The reason for this boils down to two words: ‘magical realism’ (or ‘fabulism’, if you prefer). Call it what you will, I can’t stand the stuff. In fact, it’s been the thorn in the side of my reading career ever since I fumbled Nights at the Circus down off the bookshop shelf aged 12 or thereabouts. Give me any book that trades off blending elements of the enchanted with the ‘real’ world and it’s as though some sort of reverse magic is in play as far as I’m concerned, transforming books that are hailed as masterpieces into dull exercises in creating something out of very little before my very eyes.

At the touch of my bewitched fingers, the greatest works in the fabulist canon wither into tedium. Midnight’s Children? Abracadabra: four hundred and fifty pages about a man with a blocked nose.  One hundred years of solitude? Loved the image of the galleon encrusted with orchids, but — Kaboom! — as far as the rest went, about six months of solitude would have covered it for me (the same doesn’t go for Marquez’s extraordinary autobiography, Living to tell the tale, by the way, which I will love until I die).

What makes it worse is that it’s not even as though I can have the satisfaction of thinking that the writing is bad. I can see that it isn’t. I can recognise Marquez’s masterful lyricism, Carter’s eye for the fantastic and Winterson’s way with the grotesque. In the case of The Tiger’s Wife, which (just in case you thought this post might give you some idea of what the book is actually about) follows a young female doctor as she pieces together the strange myths surrounding her grandfather’s life and death in some unspecified Slavic country, I can admire the neat plotting and the way the threads cross and complement each other. I can even — and here’s the real curveball — salute the way Obreht strikes up suspense and tension, reeling the reader on, without feeling the slightest desire to turn the page.

I know there are plenty of people who would disagree with me though. And I’m game to be converted, so if you know of some magical realist gems that might break the spell (preferably stories by girls if you want me to look at them before 2012), I’d be delighted to hear about them.

As far as The Tiger’s Wife goes, though, if you like magical realism, go knock yourself out with it. If you don’t, I doubt Obreht will change your mind.

Picture by WGyuri

Written by Ann Morgan

July 6, 2011 at 9:23 am

Marilyn French: The Women’s Room

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When I was at university, a supervisor picked me up on one of my essay writing habits. ‘Why do you always call the reader “he”?’ he asked. I replied that it was shorthand, that I couldn’t be bothered with adding the cumbersome ‘or she’ every third sentence, that the Elizabethans used to use ‘he’ as a neuter form (I was a cocky so-and-so) and that, as a woman, I was aware I could get away with it.

He looked at me kindly but sternly. ‘I think you need to think more carefully about the battles that have been fought about this issue,’ he said.

Marilyn French wouldn’t have needed such a reminder. Writing in the seventies, a few years after the crest of the second wave of feminism broke on western shores, she made the struggles of women for equal recognition and a voice in debate the lifeblood of her work.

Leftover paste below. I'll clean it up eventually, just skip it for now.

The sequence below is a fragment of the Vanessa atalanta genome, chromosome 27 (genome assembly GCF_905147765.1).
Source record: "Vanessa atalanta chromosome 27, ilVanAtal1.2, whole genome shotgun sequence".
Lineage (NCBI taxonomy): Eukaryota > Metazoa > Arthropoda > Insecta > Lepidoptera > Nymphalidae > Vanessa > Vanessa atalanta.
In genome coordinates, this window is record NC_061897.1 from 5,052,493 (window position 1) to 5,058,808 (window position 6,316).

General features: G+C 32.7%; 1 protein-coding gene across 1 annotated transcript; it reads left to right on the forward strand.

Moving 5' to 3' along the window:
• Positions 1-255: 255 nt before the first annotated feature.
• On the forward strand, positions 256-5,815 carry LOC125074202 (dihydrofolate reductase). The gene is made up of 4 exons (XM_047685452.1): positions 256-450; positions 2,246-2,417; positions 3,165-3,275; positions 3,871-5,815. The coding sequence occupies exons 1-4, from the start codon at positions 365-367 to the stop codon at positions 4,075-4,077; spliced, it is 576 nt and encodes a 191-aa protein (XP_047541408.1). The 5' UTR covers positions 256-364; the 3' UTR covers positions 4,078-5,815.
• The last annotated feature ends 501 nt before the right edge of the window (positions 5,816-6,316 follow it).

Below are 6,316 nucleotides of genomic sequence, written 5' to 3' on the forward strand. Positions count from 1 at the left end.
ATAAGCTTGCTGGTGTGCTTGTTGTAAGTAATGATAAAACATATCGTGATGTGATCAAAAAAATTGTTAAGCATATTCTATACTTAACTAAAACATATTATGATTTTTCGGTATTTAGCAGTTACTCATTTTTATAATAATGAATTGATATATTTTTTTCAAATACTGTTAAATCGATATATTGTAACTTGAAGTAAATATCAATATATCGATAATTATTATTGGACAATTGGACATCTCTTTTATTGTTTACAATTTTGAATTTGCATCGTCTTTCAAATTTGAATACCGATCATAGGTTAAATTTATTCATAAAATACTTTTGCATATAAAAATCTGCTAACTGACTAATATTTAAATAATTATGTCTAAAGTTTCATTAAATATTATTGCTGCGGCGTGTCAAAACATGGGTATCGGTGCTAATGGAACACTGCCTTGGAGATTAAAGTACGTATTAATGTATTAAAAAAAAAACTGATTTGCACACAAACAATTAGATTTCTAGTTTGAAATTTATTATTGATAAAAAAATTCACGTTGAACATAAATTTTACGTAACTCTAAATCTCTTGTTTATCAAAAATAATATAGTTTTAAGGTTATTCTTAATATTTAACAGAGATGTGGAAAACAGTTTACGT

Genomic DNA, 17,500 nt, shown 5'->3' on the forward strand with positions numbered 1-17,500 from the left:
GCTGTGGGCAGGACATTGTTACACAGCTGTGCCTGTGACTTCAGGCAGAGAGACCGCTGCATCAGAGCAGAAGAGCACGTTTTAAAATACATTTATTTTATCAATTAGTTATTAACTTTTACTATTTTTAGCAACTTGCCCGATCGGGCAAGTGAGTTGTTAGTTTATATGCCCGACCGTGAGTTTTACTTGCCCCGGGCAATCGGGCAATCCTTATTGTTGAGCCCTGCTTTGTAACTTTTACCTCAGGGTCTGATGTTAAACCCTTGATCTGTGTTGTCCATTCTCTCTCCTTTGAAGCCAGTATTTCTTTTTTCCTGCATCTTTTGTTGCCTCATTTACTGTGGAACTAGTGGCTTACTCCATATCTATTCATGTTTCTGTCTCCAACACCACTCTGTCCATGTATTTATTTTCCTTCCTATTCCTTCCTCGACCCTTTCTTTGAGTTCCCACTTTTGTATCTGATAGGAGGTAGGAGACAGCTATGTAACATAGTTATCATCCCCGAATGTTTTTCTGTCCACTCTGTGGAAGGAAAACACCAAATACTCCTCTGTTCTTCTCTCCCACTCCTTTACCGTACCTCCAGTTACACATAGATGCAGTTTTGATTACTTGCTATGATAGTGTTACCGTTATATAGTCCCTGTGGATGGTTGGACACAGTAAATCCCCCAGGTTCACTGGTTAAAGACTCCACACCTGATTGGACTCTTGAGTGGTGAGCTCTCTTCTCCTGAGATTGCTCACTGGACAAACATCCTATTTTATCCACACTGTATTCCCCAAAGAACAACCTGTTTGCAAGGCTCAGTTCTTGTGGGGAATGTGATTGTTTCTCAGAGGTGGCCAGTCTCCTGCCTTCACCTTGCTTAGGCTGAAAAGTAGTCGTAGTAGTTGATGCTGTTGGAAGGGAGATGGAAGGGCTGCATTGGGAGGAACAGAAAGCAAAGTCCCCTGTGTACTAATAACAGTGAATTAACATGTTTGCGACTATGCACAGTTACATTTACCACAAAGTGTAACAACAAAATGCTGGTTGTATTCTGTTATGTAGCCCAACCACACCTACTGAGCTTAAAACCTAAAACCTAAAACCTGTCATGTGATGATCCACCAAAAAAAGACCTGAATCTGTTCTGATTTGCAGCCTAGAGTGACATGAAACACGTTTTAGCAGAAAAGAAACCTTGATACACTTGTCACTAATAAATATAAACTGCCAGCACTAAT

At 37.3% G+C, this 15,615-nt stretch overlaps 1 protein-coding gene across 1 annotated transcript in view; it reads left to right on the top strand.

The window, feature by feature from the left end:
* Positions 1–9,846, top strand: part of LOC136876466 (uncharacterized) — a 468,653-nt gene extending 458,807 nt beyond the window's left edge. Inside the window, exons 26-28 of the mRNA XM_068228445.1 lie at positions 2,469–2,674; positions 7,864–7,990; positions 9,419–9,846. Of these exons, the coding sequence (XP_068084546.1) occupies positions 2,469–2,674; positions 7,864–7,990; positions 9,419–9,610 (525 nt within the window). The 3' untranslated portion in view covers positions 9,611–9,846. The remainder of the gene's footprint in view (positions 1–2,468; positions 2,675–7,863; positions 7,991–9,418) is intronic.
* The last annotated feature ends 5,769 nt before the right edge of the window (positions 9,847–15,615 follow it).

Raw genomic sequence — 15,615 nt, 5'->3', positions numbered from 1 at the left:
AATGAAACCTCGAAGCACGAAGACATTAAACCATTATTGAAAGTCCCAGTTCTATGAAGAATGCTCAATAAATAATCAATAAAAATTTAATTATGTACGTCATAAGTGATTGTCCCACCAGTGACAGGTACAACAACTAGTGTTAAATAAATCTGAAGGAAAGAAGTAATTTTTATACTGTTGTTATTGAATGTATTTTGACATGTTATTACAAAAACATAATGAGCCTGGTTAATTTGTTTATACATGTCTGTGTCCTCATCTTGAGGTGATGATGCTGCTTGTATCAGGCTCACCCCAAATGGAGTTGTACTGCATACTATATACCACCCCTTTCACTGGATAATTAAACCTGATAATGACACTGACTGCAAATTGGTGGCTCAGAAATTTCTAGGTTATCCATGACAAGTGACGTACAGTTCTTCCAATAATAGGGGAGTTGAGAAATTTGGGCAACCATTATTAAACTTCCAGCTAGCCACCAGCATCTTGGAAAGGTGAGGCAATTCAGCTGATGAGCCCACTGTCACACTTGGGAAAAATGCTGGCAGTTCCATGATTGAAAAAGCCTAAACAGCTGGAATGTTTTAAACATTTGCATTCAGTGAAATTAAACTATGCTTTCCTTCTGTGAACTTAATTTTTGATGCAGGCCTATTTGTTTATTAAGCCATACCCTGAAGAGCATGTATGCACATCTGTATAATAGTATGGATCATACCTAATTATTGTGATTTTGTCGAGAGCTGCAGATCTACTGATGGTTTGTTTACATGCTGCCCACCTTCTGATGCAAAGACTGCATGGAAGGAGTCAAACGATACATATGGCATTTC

Told from the perspective of Mira, a bright but deeply conventional woman who gradually learns to test and then finally reject the status quo she has been brought up with in small-town America, The Women’s Room blows apart accepted structures and forces readers to question whether what is is what has to be. It brings in the lives of numerous female characters, each of whom eventually runs up and smashes against the limitations of the world in which she is obliged to exist.

The book is so massive in scope (despite its domestic subject matter) that it’s tempting to think of it as a sort of female Odyssey, in which the heroine encounters a string of challenges in an effort to reach harmony and a true home. French would no doubt reject such a definition, however, as her narrative is nothing if not a struggle to find a way of articulating the mental fetters that bind women by breaking free of traditional masculine structures, Homeric epics and all.

Val, French’s most memorable and tragic character, puts it most succinctly:

‘We’re rebels against all establishments because we’re rebels against male supremacy, male surface bonding, male power, male structures. We want a completely different world, one so different that it’s hard to articulate, impossible to conceive of a structure for it’

And that’s the dilemma that makes the book so compelling: when all that’s biased and tainted is stripped away, precious little remains on which to build a new vision. Val has a stab at it, positing a sort of Utopian community not dissimilar to the Italian commune Germaine Greer sketches out in The Female Eunuch, but even she has to admit the vision is unconvincingly vague.

Witnessing the sad dissolution of the women’s lives, you can’t help but feel how difficult it is to envisage true equality in a system that is fundamentally constructed by and for men. We are all (men and women alike) so trapped in the world-view we’ve been fed and clothed in since we were born that imagining that there might be an alternative is challenge enough for most of us, let alone trying to thrash out what that alternative might look like.

Society, the book leaves you feeling,  would be entirely different if it had been constructed by women — not necessarily better, but very different. In such a world, instead of swallowing my arrogance and adding ‘or she’ into my assignments, I might not have been writing essays at all.

Picture by Galdo Trouchsky. With thanks to Georgina for recommending The Women’s Room.

Written by Ann Morgan

June 25, 2011 at 9:06 am